Walter Blanco’s acclaimed translation of The Histories is now available in its entirety in this revised and expanded Norton Critical Edition. Herodotus’s history is the earliest continuous prose narrative in Western literature. His long narrative―longer than either of the Homeric epics―continues to hold us spellbound because of the author’s storytelling powers and intelligent curiosity.
The Histories (2003)
Translated by Aubrey de Sélincourt with an introduction and Notes by John M. Marincola.For more than seventy years, Penguin has been the leading publisher of classic literature in the English-speaking world. With more than 1,700 titles, Penguin Classics represents a global bookshelf of the best works throughout history and across genres and disciplines.
In The Histories Cornelius Tacitus, widely regarded as the greatest of all Roman historians, describes with cynical power the murderous `year of the Four Emperors’–AD 69–when in just a few months the whole of the Roman Empire was torn apart by civil war. W.H. Fyfe’s classic translation has been substantially revised and supplied with extensive historical and literary notes.
2000 Years of World History: The history of human civilization told in one breath, unrestricted by national boundaries. Written for the general … A must read for even professional historians. (2017)
2000 Years of World History is a new presentation of the history of the world. The history of the world’s civilizations is told in one continuous run with minimum emphasis on the separation of nations.National histories serve the needs of individual nationals. American history deals with those events considered significant to America, and likewise French history focuses on those that have meanings to the French.
While history has been kind to the American generals of World War II—Marshall, Eisenhower, Patton, and Bradley—it has been less kind to the generals of the wars that followed, such as Koster, Franks, Sanchez, and Petraeus. In The Generals, Thomas E. Ricks sets out to explain why that is. In chronicling the widening gulf between performance and accountability among the top brass of the U.S.
There are many stories we can tell about the past, and we are not, perhaps, as free as we might imagine in our choice of which stories to tell, or where those stories end. John Arnold’s addition to Oxford’s popular Very Short Introductions series is a stimulating essay about how people study and understand history.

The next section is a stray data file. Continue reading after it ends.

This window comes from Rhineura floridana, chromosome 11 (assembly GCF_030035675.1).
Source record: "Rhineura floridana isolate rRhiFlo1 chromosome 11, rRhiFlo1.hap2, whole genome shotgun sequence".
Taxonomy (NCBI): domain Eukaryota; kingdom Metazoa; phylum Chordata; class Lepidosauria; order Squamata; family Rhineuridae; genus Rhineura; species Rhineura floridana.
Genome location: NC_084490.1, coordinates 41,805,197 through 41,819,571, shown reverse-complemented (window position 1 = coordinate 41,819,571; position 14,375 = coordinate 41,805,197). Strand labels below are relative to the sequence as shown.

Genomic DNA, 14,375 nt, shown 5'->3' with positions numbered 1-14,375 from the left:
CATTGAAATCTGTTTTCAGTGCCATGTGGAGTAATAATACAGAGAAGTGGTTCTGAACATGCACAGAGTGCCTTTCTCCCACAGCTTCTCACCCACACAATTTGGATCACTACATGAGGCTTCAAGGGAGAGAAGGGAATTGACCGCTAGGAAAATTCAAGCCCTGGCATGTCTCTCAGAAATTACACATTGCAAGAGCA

Best General History Books You Should Enjoy
We highly recommend you to buy all paper or e-books in a legal way, for example, on Amazon. But sometimes it might be a need to dig deeper beyond the shiny book cover. Before making a purchase, you can visit resources like Library Genesis and download some general history books mentioned below at your own risk. Once again, we do not host any illegal or copyrighted files, but simply give our visitors a choice and hope they will make a wise decision.
The Kafir language: comprising a sketch of its history; which includes a general classification of South African dialects, ethnographical and geographical: remarks upon its nature: and a grammar
Author(s): John Whittle Appleyard
ID: 1027906, Publisher: Printed for the Wesleyan Missionary Society, Year: l850, Size: 14 Mb, Format: pdf
Subjectivity and Knowledge: Generalization in the Psychological Study of Everyday Life
Author(s): Charlotte Højholt; Ernst Schraube (Eds.)
ID: 2444041, Publisher: Springer, Year: 2020, Size: 4 Mb, Format: pdf
The Bomb: Presidents, Generals, and the Secret History of Nuclear War
Author(s): Fred Kaplan
ID: 2480250, Publisher: Simon & Schuster, Year: 2020, Size: 5 Mb, Format: epub
Please note that this booklist is not errorless. Some books are really chart-busters according to USA Today, others are written by unknown writers. On top of that, you can always find additional tutorials and courses on Coursera, Udemy or edX, for example. Are there any other relevant resources you could recommend? Drop a comment if you have any feedback on the list.